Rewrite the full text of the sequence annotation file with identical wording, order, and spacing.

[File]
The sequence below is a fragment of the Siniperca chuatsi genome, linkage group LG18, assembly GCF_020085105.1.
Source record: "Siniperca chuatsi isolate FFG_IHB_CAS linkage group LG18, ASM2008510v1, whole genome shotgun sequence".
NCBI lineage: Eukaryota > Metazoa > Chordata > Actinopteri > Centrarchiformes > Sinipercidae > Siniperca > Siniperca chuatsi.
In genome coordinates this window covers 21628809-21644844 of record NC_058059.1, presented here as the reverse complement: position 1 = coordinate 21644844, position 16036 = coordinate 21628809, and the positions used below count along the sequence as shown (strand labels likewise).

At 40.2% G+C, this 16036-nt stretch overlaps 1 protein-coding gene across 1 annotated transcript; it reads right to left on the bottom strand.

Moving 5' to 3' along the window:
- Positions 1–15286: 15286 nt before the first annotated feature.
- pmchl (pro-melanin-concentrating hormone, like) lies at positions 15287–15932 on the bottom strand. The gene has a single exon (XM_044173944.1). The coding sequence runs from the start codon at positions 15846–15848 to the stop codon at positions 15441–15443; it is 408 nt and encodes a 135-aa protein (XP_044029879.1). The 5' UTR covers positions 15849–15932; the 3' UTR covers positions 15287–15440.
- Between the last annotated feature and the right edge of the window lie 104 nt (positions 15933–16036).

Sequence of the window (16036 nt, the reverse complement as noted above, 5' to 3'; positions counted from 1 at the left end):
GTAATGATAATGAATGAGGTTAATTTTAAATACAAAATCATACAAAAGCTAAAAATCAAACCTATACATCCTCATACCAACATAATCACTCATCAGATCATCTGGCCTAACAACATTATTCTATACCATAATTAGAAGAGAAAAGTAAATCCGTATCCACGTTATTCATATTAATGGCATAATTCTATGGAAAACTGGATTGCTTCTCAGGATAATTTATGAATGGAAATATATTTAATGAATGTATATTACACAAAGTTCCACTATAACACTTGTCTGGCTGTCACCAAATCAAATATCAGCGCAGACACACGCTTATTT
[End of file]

The sequence below is a fragment of the Siniperca chuatsi genome, linkage group LG18, assembly GCF_020085105.1.
Source record: "Siniperca chuatsi isolate FFG_IHB_CAS linkage group LG18, ASM2008510v1, whole genome shotgun sequence".
NCBI lineage: Eukaryota > Metazoa > Chordata > Actinopteri > Centrarchiformes > Sinipercidae > Siniperca > Siniperca chuatsi.
In genome coordinates this window covers 21628809-21644844 of record NC_058059.1, presented here as the reverse complement: position 1 = coordinate 21644844, position 16036 = coordinate 21628809, and the positions used below count along the sequence as shown (strand labels likewise).

At 40.2% G+C, this 16036-nt stretch overlaps 1 protein-coding gene across 1 annotated transcript; it reads right to left on the bottom strand.

Moving 5' to 3' along the window:
- Positions 1–15286: 15286 nt before the first annotated feature.
- pmchl (pro-melanin-concentrating hormone, like) lies at positions 15287–15932 on the bottom strand. The gene has a single exon (XM_044173944.1). The coding sequence runs from the start codon at positions 15846–15848 to the stop codon at positions 15441–15443; it is 408 nt and encodes a 135-aa protein (XP_044029879.1). The 5' UTR covers positions 15849–15932; the 3' UTR covers positions 15287–15440.
- Between the last annotated feature and the right edge of the window lie 104 nt (positions 15933–16036).

Sequence of the window (16036 nt, the reverse complement as noted above, 5' to 3'; positions counted from 1 at the left end):
GTAATGATAATGAATGAGGTTAATTTTAAATACAAAATCATACAAAAGCTAAAAATCAAACCTATACATCCTCATACCAACATAATCACTCATCAGATCATCTGGCCTAACAACATTATTCTATACCATAATTAGAAGAGAAAAGTAAATCCGTATCCACGTTATTCATATTAATGGCATAATTCTATGGAAAACTGGATTGCTTCTCAGGATAATTTATGAATGGAAATATATTTAATGAATGTATATTACACAAAGTTCCACTATAACACTTGTCTGGCTGTCACCAAATCAAATATCAGCGCAGACACACGCTTATTT